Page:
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5 Key Factors Shaping the Future of Aviation Business

After a two-year hiatus due to the pandemic, although things have returned to normal, it is important to note that the aviation industry has been exposed to a few new trends that will have a big long-term influence due to the constantly shifting sociopolitical landscape.  


Notable investors suppliers and manufacturers believe that to have an optimistic future in the aviation business it is important to emphasis the importance of market volatility. 


Here are the five key factors that will have a significant influence on the aviation realm for an extensive period. 


1. The Resurgence of Asset-Backed Securities (ABS): 

Despite a relatively subdued start to 2022 in the capital markets, attributed to factors such as the Ukraine/Russia conflict and escalating interest rates, a positive signal was the successful closure of GJC’s business jet ABS. Forecasts suggest a return of ABS issuances secured by operating leases of commercial aircraft in the near term. These deals are expected to spotlight "pristine" portfolios, emphasising sought-after aircraft types in low-risk jurisdictions. While structural adjustments around Loan-to-Value ratios and amortisation profiles are likely, the ABS framework has proven resilient in facing the challenges posed by COVID and geopolitical tensions. 


2. ESG Considerations Take Center Stage: 

The Environmental, Social, and Governance (ESG) landscape remains a focal point, with solutions evolving for operators. Initiatives are poised to commence with carbon offsets, gradually incorporating Sustainable Aviation Fuel (SAF) as its supply increases and costs decrease.  

The potential integration of electric Vertical Takeoff and Landing (eVTOL) aircraft for short-haul transport is also on the horizon, contingent on air traffic considerations. Industry-wide efforts to modernise fleets and corporate initiatives have already contributed to reducing the sector’s carbon footprint.  

However, the need for enhanced communication of these efforts to stakeholders, including investors and regulators, was underscored. Equity investors, in particular, exhibit a strong inclination toward incorporating ESG solutions, though standardised metrics and incentives are yet to be clearly defined. 


3. Diversification of Capital Sources: 

Against the backdrop of rising interest rates and a backlog of COVID-delayed deliveries necessitating fresh capital, lessors prioritise diversifying funding channels. The expanding presence of private equity firms, unencumbered by the same capital adequacy requirements as traditional bank lenders, introduces heightened competition in the debt markets.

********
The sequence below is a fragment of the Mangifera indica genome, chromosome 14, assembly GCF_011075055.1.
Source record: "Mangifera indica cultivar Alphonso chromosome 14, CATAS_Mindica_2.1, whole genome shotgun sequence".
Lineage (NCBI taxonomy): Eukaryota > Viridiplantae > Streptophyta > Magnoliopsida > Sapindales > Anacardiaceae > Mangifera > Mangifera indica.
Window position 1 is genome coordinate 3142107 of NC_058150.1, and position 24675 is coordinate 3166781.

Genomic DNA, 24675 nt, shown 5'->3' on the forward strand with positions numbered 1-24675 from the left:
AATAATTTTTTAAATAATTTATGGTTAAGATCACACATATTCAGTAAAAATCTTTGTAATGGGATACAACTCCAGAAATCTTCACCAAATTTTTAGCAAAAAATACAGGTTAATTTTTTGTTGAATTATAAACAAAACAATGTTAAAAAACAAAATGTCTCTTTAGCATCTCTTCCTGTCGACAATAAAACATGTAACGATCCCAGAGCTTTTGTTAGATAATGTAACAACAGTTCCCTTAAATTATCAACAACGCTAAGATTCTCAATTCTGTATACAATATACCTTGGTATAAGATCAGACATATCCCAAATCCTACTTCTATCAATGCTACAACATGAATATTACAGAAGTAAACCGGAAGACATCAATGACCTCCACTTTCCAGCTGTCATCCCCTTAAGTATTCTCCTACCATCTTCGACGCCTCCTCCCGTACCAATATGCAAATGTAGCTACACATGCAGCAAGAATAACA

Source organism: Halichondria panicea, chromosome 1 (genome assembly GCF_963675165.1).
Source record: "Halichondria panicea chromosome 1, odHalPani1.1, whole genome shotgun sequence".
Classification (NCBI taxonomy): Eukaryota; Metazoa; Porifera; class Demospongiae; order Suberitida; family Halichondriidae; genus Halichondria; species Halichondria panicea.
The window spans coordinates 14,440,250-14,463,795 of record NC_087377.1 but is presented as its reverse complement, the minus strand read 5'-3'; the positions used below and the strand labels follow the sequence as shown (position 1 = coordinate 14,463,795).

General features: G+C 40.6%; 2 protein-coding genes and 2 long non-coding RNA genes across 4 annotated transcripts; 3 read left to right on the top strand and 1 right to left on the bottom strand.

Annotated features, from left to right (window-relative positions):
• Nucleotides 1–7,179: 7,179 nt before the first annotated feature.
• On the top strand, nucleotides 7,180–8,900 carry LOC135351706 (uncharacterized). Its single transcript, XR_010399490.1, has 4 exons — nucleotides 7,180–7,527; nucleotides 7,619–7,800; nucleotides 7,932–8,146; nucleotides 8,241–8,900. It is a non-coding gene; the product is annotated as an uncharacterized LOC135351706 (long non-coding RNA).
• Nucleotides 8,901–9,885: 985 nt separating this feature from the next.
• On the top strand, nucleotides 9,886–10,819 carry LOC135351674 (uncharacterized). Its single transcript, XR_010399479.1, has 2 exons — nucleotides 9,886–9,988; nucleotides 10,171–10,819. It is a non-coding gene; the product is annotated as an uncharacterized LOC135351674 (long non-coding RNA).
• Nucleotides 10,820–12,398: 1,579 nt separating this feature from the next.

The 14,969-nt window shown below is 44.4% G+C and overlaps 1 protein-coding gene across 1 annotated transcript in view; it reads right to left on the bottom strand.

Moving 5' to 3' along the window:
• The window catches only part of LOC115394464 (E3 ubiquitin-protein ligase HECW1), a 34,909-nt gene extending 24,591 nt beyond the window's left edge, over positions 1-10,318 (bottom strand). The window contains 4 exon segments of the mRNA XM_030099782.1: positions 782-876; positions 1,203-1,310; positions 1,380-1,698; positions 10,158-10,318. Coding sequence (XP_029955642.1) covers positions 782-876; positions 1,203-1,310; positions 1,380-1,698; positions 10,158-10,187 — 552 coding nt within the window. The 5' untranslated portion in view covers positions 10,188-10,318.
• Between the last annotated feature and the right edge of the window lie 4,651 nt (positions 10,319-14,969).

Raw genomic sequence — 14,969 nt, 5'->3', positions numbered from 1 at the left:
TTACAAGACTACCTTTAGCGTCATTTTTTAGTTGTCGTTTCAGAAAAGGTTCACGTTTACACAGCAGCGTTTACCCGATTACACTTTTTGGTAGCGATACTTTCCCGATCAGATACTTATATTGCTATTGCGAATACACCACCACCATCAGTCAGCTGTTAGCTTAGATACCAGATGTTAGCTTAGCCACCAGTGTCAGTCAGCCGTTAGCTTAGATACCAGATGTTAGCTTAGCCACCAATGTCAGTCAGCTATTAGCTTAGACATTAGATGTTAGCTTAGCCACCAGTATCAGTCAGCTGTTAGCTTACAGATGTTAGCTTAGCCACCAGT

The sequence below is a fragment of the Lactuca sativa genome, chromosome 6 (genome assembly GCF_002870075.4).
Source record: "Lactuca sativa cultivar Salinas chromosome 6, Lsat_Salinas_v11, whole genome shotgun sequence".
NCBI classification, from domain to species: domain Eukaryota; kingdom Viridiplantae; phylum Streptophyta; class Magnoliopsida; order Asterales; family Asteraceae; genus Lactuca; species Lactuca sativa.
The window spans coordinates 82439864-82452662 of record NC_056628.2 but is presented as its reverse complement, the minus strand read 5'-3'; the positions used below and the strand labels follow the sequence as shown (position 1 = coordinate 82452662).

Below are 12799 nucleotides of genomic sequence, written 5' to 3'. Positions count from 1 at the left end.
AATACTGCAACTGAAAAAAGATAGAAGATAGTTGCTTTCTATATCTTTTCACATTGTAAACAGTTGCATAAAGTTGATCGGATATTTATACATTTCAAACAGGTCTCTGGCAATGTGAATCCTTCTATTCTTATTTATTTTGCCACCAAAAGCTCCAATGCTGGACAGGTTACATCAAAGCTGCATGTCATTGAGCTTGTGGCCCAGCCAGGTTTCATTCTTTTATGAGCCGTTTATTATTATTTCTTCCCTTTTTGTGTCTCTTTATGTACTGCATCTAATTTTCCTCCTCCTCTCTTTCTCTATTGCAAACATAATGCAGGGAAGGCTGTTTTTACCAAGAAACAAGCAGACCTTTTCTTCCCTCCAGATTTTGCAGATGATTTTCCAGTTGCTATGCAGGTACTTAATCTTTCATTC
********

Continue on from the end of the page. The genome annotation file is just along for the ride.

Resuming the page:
While traditional lenders maintain a cautious stance, alternate capital providers have demonstrated both willingness and capability to fulfill financing requirements. The industry witness’s investor appetite for aviation investments, accentuated by surplus capital. In this competitive landscape, investors place significance on origination capabilities, execution certainty, and attractive pricing and returns. 

The entry of distressed lenders, while raising concerns for some, is viewed by others as a potential market stabilizer, especially for those seeking an exit strategy. 


4. Potential for Industry Consolidation:  

A recurring prediction from conference panellists is the likelihood of further consolidation within the industry. Small mistakes or isolated incidents could have catastrophic consequences for smaller lessors, prompting the identification of advantages in scale for less specialised lessors. Order books are seen as a potential motivator for acquisitions, a strategy likely to remain attractive until lease rate factors align with a higher interest environment. 


5. Anticipated Surge in Aircraft Trading and Lease Rates: 

Industry players express bullish sentiments regarding a significant surge in the aircraft trading market over the next 3 years. The expected increase in passenger numbers provides lessors with optimism about passing on some of the increased costs to customers, acknowledging the accommodations made during the peak of the pandemic. 


In summary 

The industry, subjected to a confluence of historical pressures—from the profound impacts of COVID and geopolitical tensions to fluctuating interest rates, rising fuel prices, and climate change imperatives—faces a critical juncture. 

Adaptability emerges as a key determinant for industry participants navigating this complex landscape, underlining the collective resilience and forward-looking mindset of the aviation sector. 


Participating in routine business operations and dedicating time to research industry trends can be incredibly stressful.  

To avoid undervaluing your firm, it is imperative to have business professionals who can bridge the gap between market trends and business objectives. If we fail to take into account the market's dynamic state, the business could collapse. 

Check out this article to find out more about common valuation errors. 

Consider scheduling a consultation call with our business professionals to determine the best course of action for your company. 


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